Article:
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Fed loosens restrictions on bank share buybacks after second stress test

·Reporter
·3 min read
In this article:
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The Federal Reserve on Friday loosened its restrictions on share buybacks at the nation’s largest banks, concluding after a second round of stress tests that the institutions had “strong capital levels.”

The central bank said it would allow banks to begin buying back shares again — up to a limit — lifting its ban on share repurchases imposed on the industry for the second half of this year. For the first quarter of 2021, banks will be able to pay dividends and make share repurchases that do not total more than an average of the bank’s net income over the prior year.

The move was an endorsement of how well the sector has fared during the COVID-19 pandemic, which has ricocheted across the global economy. However, the Fed will continue to bar banks from hiking their dividends, a limitation that policymakers had imposed following its first round of stress tests announced in June.

Senior Fed officials say the change, effective for the first quarter of 2021, would mean that less profitable banks would face more restrictions on the amount of capital they could pay out.

Conversely, more profitable banks would have greater flexibility on their buybacks and dividends.

“The banking system has been a source of strength during the past year, and today’s stress test results confirm that large banks could continue to lend to households and businesses even during a sharply adverse future turn in the economy,” said Fed Vice Chairman of Supervision Randal Quarles.

‘Exceptionally challenging winter’

In its second round of tests, the Fed subjected the 33 largest banks to two hypothetical economic scenarios: one where the economy suffers a deeper hit but recovers quickly; and another where the economy takes a shallower hit, but endures a slower recovery.

The Fed determined that in both scenarios, every firm would remain above regulatory minimums for risk-based capital ratios set by the central bank.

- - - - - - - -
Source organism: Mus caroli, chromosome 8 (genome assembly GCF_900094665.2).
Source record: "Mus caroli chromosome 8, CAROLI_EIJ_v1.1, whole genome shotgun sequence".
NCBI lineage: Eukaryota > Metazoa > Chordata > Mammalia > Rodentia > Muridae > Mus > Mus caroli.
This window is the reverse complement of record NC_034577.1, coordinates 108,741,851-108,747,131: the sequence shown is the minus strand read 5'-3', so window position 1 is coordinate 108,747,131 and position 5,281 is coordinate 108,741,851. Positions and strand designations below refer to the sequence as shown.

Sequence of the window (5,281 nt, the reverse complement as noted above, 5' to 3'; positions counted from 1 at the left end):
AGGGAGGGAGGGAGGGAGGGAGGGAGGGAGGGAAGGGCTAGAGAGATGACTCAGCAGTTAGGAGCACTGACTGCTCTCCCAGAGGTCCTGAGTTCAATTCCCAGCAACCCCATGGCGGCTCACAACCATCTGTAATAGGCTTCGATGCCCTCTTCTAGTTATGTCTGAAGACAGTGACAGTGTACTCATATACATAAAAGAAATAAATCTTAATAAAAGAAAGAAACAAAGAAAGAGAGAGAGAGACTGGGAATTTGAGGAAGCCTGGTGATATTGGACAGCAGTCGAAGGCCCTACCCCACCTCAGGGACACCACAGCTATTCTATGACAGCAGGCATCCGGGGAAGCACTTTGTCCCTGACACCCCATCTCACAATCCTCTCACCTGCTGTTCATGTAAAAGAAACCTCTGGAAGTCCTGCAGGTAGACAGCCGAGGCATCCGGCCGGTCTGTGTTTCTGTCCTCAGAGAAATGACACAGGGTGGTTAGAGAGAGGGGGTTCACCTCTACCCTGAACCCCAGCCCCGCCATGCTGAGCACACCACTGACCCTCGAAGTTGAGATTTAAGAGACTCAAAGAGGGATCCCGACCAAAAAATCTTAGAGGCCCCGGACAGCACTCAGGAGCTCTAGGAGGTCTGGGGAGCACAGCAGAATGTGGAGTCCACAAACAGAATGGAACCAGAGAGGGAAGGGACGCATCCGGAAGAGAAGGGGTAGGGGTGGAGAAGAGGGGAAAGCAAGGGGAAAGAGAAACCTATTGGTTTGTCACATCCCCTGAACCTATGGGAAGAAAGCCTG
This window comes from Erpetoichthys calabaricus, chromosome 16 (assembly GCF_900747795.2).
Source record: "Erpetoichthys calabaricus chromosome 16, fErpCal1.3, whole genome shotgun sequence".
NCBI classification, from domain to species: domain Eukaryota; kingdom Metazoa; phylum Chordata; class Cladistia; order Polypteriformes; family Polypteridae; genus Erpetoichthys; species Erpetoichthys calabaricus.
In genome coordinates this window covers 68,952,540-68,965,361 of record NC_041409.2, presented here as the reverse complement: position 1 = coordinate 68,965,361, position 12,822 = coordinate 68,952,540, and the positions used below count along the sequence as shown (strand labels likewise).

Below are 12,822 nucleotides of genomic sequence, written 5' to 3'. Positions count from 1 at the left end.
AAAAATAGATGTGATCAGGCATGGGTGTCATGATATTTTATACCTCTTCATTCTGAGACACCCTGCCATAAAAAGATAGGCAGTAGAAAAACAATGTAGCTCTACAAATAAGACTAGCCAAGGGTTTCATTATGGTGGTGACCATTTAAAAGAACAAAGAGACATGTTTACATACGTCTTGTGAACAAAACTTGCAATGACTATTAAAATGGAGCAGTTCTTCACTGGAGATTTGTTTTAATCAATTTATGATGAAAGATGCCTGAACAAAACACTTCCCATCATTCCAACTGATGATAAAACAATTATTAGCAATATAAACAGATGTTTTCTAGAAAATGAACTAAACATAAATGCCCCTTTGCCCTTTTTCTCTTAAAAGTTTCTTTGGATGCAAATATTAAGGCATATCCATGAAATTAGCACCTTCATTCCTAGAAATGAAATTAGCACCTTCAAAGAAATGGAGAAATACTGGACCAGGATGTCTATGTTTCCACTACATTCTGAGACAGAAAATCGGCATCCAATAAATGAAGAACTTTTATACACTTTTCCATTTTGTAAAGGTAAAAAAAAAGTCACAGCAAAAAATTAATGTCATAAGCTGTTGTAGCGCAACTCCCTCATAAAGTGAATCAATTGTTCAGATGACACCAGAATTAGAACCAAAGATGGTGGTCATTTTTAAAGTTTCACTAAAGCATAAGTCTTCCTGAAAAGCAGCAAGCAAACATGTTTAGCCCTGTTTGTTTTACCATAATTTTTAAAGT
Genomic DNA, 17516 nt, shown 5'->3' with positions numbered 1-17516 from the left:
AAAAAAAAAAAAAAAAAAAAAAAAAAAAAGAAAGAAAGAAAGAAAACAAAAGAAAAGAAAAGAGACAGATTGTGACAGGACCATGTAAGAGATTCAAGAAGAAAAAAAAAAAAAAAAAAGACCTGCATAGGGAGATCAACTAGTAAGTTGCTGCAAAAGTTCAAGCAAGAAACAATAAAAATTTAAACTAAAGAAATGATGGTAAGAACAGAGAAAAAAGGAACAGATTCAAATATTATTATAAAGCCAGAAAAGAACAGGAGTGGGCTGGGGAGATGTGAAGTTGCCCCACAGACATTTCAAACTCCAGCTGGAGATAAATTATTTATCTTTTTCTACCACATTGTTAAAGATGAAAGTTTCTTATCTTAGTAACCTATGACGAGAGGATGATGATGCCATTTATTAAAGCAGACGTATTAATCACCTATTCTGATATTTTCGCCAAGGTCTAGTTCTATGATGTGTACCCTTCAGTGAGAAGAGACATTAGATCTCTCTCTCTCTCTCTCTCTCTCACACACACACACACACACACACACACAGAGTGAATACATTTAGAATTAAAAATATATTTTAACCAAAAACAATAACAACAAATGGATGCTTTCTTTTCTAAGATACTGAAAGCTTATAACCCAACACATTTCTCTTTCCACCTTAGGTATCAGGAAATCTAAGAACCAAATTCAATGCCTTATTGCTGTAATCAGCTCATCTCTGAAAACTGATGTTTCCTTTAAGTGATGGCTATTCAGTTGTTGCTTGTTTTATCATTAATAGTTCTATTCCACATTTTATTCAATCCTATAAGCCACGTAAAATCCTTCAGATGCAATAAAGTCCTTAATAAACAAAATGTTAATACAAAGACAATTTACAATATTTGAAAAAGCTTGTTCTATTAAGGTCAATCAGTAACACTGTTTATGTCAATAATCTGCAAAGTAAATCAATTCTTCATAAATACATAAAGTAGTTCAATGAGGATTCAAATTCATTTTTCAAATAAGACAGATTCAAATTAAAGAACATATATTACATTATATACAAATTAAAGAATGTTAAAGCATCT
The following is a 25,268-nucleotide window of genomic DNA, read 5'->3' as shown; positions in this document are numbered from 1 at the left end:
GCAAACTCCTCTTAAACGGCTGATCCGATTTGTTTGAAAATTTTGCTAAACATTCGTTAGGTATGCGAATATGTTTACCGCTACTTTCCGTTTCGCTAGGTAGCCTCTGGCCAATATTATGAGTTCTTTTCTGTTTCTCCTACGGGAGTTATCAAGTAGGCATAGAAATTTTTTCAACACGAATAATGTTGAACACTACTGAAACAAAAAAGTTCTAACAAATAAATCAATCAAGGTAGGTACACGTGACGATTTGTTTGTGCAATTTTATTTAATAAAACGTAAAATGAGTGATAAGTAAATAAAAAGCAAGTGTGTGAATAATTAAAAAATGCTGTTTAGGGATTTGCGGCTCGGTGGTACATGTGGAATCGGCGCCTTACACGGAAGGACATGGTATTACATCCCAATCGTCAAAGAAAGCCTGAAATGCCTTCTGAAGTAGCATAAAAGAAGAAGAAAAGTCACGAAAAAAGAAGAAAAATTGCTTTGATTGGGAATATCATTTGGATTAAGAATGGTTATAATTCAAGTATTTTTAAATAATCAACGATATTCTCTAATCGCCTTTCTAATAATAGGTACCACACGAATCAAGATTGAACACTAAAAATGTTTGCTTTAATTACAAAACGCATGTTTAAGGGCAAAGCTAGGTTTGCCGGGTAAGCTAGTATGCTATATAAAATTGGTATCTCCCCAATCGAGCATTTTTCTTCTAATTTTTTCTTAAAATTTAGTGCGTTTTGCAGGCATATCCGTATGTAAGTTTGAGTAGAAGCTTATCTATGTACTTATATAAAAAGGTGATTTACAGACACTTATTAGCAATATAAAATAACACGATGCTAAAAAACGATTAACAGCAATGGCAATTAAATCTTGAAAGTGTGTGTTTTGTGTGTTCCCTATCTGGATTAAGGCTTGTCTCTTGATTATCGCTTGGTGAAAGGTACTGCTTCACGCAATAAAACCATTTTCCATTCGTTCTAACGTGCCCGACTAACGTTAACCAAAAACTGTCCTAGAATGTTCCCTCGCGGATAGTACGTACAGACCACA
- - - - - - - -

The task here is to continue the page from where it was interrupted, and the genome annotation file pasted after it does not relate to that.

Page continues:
Some banks — such as HSBC North America (HSBC), DB USA Corporation (DB) and PNC Financial Services Group (PNC) — ended with post-stress test total capital levels that were right up against their absolute regulatory minimums in both scenarios.

The central bank, which usually only does one stress test a year, added a second test for 2020 due to the economic uncertainty sparked by the COVID-19 pandemic.

But the Fed also clarified that it would not recalibrate the stress capital buffers (used to set regulatory minimums) off of the second round of stress tests. That will remain at levels established by the first round of stress tests.

Fed Governor Lael Brainard was the lone dissent against the decision to modify the restrictions on bank capital distributions, preferring more “modest payouts” ahead of an “exceptionally challenging winter.”

“Today’s action nearly doubles the amount of capital permitted to be paid out relative to last quarter,” she said in a statement Friday.

Brainard had similarly dissented against the Fed’s decisions to cap dividends rather than banning them entirely, in the third and fourth quarters of this year.

The vote to keep the stress capital buffers unchanged was unanimous.

Brian Cheung is a reporter covering the Fed, economics, and banking for Yahoo Finance. You can follow him on Twitter @bcheungz.

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